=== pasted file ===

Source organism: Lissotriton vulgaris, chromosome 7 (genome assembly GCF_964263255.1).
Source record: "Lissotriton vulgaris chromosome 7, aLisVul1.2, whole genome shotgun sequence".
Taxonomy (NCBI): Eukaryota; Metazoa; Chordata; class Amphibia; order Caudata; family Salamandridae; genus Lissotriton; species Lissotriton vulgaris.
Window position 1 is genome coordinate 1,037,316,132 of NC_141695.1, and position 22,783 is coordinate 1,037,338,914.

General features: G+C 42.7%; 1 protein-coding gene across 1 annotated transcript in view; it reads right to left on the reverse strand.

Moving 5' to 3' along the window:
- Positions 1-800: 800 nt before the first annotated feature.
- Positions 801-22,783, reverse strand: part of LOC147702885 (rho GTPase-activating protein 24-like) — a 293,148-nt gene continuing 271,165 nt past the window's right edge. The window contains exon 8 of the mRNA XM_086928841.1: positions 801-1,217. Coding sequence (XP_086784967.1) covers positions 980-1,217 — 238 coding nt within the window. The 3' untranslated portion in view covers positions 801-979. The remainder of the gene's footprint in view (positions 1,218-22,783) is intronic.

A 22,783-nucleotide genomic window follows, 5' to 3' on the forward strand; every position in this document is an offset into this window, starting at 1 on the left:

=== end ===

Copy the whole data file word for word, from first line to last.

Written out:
Source organism: Lissotriton vulgaris, chromosome 7 (genome assembly GCF_964263255.1).
Source record: "Lissotriton vulgaris chromosome 7, aLisVul1.2, whole genome shotgun sequence".
Taxonomy (NCBI): Eukaryota; Metazoa; Chordata; class Amphibia; order Caudata; family Salamandridae; genus Lissotriton; species Lissotriton vulgaris.
Window position 1 is genome coordinate 1,037,316,132 of NC_141695.1, and position 22,783 is coordinate 1,037,338,914.

General features: G+C 42.7%; 1 protein-coding gene across 1 annotated transcript in view; it reads right to left on the reverse strand.

Moving 5' to 3' along the window:
- Positions 1-800: 800 nt before the first annotated feature.
- Positions 801-22,783, reverse strand: part of LOC147702885 (rho GTPase-activating protein 24-like) — a 293,148-nt gene continuing 271,165 nt past the window's right edge. The window contains exon 8 of the mRNA XM_086928841.1: positions 801-1,217. Coding sequence (XP_086784967.1) covers positions 980-1,217 — 238 coding nt within the window. The 3' untranslated portion in view covers positions 801-979. The remainder of the gene's footprint in view (positions 1,218-22,783) is intronic.

A 22,783-nucleotide genomic window follows, 5' to 3' on the forward strand; every position in this document is an offset into this window, starting at 1 on the left: